By Sue Bedford (MSc Nutritional Therapy)
Turmeric, a culinary herb traditionally used in Asian cooking, has been thoroughly researched into its health benefits and has been found to be one of the most powerful herbs at fighting disease. It has also been used as a powerful anti-inflammatory in Chinese and Indian medicine for millennia.
Turmeric is a relative of ginger and looks very similar, but when the root is cut the distinctive yellow colour is revealed.
The main active compound in turmeric is curcumin
This compound has proven effects that are comparable to over-the-counter anti-inflammatory medications, but without the potentially harmful side effects
There is a lot of research currently focussed on the anti-inflammatory properties of curcumin with reams of studies showing its benefit in treating and/or helping to prevent a wide range of conditions such as arthritis, cancer, inflammatory bowel disease and heart disease amongst others.
One of the most powerful aspects of curcumin has been found to be the ability to control inflammation
Excess inflammation is known to be the root cause of a variety of imbalances and diseases in the body.
To help reduce inflammation as well as turmeric and curcumin, why not try to include as many of the following foods in your diet: berries, dark leafy greens, blueberries, pineapple, celery, beetroot, cruciferous vegetables, wild salmon and oily fish, coconut oil, fermented vegetables and probiotic foods.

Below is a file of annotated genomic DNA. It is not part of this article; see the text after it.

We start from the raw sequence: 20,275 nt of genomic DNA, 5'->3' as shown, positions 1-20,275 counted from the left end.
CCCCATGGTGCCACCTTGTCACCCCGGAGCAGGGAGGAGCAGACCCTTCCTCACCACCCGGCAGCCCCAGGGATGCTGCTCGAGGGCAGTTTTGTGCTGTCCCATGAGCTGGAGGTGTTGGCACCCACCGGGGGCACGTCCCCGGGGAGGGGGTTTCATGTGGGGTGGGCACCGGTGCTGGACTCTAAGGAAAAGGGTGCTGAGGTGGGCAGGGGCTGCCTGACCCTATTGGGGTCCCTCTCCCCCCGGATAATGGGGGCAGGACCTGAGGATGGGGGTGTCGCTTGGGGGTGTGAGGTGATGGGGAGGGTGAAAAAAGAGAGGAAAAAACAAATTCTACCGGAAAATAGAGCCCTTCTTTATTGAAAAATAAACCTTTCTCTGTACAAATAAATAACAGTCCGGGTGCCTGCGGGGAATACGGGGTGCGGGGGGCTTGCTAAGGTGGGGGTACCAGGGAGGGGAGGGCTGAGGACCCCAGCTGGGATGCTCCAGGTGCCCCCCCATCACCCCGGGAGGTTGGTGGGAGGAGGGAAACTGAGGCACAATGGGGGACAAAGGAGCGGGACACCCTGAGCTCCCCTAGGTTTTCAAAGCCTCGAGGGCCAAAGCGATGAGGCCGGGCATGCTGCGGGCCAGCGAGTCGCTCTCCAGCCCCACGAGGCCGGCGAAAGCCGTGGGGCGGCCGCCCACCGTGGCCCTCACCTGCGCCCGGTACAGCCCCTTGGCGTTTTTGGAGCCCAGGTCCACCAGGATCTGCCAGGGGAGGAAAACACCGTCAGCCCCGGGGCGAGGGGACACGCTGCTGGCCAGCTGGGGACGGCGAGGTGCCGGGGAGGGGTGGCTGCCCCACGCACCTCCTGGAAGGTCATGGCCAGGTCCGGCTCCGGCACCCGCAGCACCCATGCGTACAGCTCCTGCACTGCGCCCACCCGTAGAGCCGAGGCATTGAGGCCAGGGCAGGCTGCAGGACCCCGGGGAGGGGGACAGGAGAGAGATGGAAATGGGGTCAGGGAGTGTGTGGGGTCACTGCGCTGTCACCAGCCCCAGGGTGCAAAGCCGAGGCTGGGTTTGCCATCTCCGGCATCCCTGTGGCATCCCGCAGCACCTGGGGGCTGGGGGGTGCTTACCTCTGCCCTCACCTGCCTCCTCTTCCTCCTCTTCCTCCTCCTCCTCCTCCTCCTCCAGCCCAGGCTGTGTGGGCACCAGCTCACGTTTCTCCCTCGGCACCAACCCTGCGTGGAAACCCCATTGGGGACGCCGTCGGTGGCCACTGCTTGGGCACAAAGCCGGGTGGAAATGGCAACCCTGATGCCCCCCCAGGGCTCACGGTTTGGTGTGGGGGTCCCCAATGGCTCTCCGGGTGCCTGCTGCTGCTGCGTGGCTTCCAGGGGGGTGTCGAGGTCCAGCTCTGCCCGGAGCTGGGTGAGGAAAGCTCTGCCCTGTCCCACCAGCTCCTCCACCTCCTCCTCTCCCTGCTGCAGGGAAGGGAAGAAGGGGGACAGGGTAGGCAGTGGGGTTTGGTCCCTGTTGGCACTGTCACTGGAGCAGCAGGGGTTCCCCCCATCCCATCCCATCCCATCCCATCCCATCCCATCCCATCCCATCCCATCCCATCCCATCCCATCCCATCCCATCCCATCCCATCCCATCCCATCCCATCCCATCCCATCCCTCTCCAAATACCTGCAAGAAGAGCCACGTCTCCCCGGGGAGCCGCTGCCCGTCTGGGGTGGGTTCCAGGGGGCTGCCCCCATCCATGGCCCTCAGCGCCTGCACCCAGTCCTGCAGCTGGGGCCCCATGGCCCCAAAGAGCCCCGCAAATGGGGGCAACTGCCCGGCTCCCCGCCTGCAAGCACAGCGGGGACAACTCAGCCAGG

Turmeric and ginger together are also fantastic at supporting anti-inflammatory pathways in the body
Ginger contains anti-inflammatory active compounds and so, together with turmeric, it’s a powerful combination.
Ginger helps to alleviate gastrointestinal issues, plays a role in reducing inflammation in the body, supports the immune system, rejuvenates skin and increases energy levels. It also contains anti- microbial properties.
Ginger also contains many important nutrients and vitamins including vitamin C, B5 and B6, along with a good amount of the mineral’s potassium, manganese, copper, and magnesium.
You can add these freshly grated roots to your meals, soups, smoothies or make an immune boosting and anti-inflammatory tea.
For some recipe ideas on how to add these powerful herbs to your diet, visit here